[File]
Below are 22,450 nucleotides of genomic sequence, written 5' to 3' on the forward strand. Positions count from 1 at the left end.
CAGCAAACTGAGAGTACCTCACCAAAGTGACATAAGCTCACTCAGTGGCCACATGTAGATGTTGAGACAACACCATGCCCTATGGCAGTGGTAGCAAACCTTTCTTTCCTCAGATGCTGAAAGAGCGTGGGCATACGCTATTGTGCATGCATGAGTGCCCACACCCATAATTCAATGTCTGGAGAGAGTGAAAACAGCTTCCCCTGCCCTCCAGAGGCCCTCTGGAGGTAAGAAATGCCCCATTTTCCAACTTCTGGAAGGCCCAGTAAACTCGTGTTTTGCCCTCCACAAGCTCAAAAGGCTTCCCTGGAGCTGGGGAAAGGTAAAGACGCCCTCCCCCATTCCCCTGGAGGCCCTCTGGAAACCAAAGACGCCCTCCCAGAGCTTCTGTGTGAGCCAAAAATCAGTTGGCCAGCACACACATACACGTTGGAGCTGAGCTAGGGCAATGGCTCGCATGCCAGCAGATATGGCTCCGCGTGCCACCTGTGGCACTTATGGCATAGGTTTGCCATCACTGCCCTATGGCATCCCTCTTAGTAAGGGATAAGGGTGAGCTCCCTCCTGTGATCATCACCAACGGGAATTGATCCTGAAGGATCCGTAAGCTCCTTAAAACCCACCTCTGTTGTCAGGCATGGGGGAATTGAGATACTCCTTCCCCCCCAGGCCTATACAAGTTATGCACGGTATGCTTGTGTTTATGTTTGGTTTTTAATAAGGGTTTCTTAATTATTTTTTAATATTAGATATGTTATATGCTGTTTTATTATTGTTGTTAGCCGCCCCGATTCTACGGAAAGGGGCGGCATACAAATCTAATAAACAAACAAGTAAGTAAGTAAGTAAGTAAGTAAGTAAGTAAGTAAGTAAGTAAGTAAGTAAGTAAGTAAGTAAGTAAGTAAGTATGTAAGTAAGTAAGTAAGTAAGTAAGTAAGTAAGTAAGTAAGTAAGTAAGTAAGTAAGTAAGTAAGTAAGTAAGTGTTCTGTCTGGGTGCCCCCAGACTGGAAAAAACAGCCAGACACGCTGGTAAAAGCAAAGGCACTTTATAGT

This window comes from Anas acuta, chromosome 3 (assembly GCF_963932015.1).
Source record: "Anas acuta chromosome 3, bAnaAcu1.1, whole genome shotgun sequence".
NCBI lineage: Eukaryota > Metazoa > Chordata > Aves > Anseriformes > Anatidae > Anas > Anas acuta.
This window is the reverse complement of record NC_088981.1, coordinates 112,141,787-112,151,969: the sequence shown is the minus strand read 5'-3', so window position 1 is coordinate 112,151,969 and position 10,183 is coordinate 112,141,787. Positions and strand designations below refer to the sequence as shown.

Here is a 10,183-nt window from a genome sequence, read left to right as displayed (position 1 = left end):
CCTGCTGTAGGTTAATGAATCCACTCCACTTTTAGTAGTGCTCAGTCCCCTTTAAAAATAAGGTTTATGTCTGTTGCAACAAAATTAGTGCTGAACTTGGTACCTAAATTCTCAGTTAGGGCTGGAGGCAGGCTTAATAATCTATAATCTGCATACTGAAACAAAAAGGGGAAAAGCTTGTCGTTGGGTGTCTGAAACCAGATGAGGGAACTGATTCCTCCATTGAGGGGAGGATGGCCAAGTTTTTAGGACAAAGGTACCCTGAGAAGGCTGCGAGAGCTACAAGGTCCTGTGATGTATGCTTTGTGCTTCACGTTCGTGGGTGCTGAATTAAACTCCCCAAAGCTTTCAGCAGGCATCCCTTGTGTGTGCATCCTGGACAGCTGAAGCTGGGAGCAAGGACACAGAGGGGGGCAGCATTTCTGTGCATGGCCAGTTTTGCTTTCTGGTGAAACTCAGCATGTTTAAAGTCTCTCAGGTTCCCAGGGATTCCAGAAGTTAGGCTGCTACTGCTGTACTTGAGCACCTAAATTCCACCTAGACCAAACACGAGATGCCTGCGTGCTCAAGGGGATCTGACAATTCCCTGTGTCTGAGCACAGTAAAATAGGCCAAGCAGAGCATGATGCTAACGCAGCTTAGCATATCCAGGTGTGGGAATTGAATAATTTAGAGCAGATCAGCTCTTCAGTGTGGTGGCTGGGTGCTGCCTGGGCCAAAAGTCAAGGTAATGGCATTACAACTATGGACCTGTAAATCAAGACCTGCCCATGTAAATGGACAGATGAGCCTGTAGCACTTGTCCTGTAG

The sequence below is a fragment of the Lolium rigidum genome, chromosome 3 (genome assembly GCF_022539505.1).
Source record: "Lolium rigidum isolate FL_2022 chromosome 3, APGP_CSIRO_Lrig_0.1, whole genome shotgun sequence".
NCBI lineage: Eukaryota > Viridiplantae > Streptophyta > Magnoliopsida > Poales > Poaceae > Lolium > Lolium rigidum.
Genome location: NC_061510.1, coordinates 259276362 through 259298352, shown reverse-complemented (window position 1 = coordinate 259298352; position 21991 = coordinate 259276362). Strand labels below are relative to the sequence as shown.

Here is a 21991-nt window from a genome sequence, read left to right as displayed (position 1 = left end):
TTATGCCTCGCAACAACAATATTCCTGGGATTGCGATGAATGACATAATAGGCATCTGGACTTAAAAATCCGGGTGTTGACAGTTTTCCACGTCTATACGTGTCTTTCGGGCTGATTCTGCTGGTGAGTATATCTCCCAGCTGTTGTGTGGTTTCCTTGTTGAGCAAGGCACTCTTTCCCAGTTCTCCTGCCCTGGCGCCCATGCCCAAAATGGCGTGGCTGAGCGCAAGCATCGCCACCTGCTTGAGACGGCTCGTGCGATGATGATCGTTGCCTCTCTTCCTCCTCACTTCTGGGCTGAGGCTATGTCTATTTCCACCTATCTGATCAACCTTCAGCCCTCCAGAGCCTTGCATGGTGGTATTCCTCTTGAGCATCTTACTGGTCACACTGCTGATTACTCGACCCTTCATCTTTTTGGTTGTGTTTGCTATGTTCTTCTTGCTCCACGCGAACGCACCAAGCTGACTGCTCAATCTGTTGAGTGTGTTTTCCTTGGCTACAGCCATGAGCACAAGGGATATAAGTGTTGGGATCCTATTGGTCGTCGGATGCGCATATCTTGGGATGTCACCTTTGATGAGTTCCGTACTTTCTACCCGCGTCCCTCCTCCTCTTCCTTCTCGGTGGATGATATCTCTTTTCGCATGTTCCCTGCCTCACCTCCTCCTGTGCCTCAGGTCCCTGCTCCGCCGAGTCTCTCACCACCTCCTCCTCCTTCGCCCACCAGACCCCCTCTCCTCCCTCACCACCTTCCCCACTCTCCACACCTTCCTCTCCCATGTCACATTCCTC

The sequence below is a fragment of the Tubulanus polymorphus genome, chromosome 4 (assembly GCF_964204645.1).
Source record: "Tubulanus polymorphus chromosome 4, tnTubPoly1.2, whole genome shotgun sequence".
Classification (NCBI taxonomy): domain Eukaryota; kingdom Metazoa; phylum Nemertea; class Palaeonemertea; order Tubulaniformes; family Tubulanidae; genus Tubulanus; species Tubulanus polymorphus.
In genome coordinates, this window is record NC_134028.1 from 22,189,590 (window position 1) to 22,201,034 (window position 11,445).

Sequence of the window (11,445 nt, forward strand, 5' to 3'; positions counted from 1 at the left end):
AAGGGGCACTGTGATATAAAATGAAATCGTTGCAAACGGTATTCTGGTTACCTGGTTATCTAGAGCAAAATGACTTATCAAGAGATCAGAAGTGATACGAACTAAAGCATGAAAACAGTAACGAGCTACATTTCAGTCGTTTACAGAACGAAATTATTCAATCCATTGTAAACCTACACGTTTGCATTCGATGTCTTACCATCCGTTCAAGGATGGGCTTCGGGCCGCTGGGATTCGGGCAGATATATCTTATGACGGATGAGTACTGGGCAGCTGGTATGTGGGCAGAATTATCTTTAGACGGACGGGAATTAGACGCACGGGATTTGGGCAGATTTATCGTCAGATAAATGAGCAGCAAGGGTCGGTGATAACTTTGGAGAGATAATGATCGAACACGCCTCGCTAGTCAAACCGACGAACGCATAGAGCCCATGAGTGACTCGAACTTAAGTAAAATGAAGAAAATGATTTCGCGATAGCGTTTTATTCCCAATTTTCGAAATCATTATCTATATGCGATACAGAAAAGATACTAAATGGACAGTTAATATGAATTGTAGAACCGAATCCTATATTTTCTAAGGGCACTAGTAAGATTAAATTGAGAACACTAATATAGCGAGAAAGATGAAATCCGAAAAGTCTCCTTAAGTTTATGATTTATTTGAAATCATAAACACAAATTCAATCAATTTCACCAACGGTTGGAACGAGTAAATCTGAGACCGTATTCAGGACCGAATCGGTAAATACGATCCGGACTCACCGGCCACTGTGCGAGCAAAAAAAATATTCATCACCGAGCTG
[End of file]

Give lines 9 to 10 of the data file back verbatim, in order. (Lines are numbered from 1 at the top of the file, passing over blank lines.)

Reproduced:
The sequence below is a fragment of the Lolium rigidum genome, chromosome 3 (genome assembly GCF_022539505.1).
Source record: "Lolium rigidum isolate FL_2022 chromosome 3, APGP_CSIRO_Lrig_0.1, whole genome shotgun sequence".